For the first time in the modern age, some companies will have five generations in their workplace. From 'Traditionalists (opens a new window)' born before 1945 all the way up until Generation Z (opens a new window), the generational diversity present in many workplaces can create a range of challenges. It can also present a competitive advantage (opens a new window), if well managed.
Below are three key takeaways from our recent breakfast briefing on engaging the multi-generational workforce.
There’s no substitute for actually asking employees what they need.
1. Presume less, listen more
Of course, employees are people, not generational identities. So don’t allow preconceptions or unconscious bias to influence your expectations of what different age groups may want and need. This will just lead to a culture of stereotypes. And while benchmarking can be useful for many things, it won’t actually tell you what employees want. In fact, if other companies’ practices are outdated or misinformed (and many may well be), then by aligning your benefits packages with theirs you may just end up perpetuating poor workplace practices. Ultimately, there’s no substitute for actually asking employees what they need.
To better understand what employees really want from their benefits package, we ran a number of tailored focus groups, using paired comparisons (opens a new window), to establish popularity levels of different benefits. (Explanations were provided on the nature of the various benefits to ensure that respondents’ choices were well-informed.) Compelling employees to make direct choices between benefits grants you more insight into what they really value, as opposed to what they think they would like or feel they should cite as important.
Our research provided some interesting results, including:
40% of participants said non-cash benefits were important or very important when deciding on which employer to work for.
Group income protection was very popular with every demographic. This was more apparent where there had been a pithy explanation of its function and application.
While millennials generally lean more towards digitised content and communication, when it comes to financial advice they still very much appreciate traditional face-to-face financial consultation.
Giving employees a measure of choice over their benefits greatly improves their uptake.
Many millennials place a lot of value on low-cost benefits – such as buy/sell holiday options, and retail and leisure discounts.
Retirement doesn’t feature high on the radar for 16-24 year olds, with only 4% saying it was attractive when deciding which employer to work for. Despite this, 73% of all participants said they intend to retire below state pension age.
2. Prescribe less, empower more
Less prescription, and more employee choice, equals more empowerment – the key ingredient for higher employee wellbeing.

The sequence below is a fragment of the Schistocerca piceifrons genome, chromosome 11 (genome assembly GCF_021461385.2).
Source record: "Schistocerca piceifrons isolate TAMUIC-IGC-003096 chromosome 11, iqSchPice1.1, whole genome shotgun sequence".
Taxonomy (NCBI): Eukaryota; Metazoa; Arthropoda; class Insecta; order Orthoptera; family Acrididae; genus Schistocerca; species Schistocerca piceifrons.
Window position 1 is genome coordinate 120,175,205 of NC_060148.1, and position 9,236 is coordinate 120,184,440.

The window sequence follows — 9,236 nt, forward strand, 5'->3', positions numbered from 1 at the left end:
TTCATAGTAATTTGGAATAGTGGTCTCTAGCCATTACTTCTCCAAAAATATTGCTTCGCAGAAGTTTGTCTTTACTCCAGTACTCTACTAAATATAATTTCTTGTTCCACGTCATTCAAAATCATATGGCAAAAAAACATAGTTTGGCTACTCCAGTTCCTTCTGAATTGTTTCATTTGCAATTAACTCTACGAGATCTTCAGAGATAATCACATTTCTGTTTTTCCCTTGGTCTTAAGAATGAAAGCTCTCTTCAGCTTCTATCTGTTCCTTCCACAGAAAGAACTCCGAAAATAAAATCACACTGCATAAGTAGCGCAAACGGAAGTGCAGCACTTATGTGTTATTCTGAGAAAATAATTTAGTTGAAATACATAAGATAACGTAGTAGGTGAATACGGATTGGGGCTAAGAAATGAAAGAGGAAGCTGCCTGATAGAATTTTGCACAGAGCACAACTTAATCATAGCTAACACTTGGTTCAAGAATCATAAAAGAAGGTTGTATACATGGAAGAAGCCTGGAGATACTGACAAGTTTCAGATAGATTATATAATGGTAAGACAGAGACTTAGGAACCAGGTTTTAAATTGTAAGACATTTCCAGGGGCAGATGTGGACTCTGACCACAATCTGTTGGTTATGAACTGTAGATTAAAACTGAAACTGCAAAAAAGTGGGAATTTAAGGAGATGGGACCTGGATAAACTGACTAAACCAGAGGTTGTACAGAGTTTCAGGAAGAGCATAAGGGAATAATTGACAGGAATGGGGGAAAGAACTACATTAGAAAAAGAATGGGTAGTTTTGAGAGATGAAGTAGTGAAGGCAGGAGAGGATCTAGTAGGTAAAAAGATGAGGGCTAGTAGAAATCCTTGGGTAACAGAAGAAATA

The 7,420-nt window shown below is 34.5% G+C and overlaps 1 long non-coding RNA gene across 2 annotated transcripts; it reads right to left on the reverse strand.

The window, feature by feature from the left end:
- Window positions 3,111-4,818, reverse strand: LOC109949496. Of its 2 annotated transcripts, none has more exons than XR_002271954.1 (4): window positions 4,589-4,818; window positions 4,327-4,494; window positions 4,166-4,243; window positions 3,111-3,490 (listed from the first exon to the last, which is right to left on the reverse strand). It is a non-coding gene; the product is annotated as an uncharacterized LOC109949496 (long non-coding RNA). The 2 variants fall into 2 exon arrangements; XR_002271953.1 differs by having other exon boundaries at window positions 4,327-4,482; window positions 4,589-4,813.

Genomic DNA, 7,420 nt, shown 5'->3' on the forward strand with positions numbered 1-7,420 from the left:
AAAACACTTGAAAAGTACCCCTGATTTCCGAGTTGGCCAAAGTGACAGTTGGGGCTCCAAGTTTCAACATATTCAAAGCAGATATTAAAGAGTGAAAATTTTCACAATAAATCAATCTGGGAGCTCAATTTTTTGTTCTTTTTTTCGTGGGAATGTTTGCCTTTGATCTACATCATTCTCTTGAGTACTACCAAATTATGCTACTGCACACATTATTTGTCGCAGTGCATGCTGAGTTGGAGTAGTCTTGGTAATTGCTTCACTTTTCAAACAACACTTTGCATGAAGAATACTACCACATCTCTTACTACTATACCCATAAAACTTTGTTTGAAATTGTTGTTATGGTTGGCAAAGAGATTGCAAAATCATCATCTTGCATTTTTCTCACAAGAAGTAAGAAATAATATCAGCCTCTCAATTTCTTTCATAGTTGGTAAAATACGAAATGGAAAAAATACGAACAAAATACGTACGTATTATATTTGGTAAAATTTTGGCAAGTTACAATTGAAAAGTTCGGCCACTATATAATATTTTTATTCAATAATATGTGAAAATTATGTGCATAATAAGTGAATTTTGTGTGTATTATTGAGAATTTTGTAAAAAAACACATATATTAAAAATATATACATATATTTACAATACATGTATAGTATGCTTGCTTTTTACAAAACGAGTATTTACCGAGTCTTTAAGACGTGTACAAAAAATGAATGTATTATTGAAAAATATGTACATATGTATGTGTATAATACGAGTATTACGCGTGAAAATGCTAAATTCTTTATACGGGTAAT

Our research indicated that giving employees a measure of choice over their benefits greatly improves their uptake. (It’s vital to remember, however, that just as too little choice can diminish engagement, too much choice can have the same effect.)
Wellness funds can be an effective way to transfer ownership to employees and were found to be more popular than specific wellness initiatives. Our survey found that 88% of employees prefer a wellness fund – to spend on a range of options – over an annual company health screen or wearable devices.
Older workers are now often the ‘sandwich generation’.
3. Consider the needs of older workers
The older workforce is an increasingly important group that receives relatively little attention. Many older workers have much more to offer the business. Moreover, their transition into retirement should not be viewed as an abrupt cliff-edge, but as something that can be smoothly managed through flexible working.
Older workers have more care responsibilities than previous generations, owing to increasing longevity. They are now often the ‘sandwich generation’ – with care responsibilities for young children and ageing parents. While employers are typically mindful of the need to accommodate employees’ childcare responsibilities, care duties towards ageing parents should also be considered. This consideration should extend beyond material factors, such as flexible working, and include the financial, emotional and psychological implications of caring for ageing parents.
Of course, employees must never be viewed purely in terms of the generation they belong to. In any case, many generational groups – such as the 19–36 years ‘millennial’ age group – are very broad and actually comprise various sub-groups. Many other discreet factors, such as a company's geography, sector and so on will influence employees’ needs and preferences. What is true across the board, however, is the value companies will find in asking and listening to their employees.
For more information, please contact Chris Rofe on:
Tel: +44 (0)20 7933 2876 | Email: firstname.lastname@example.org (opens a new window)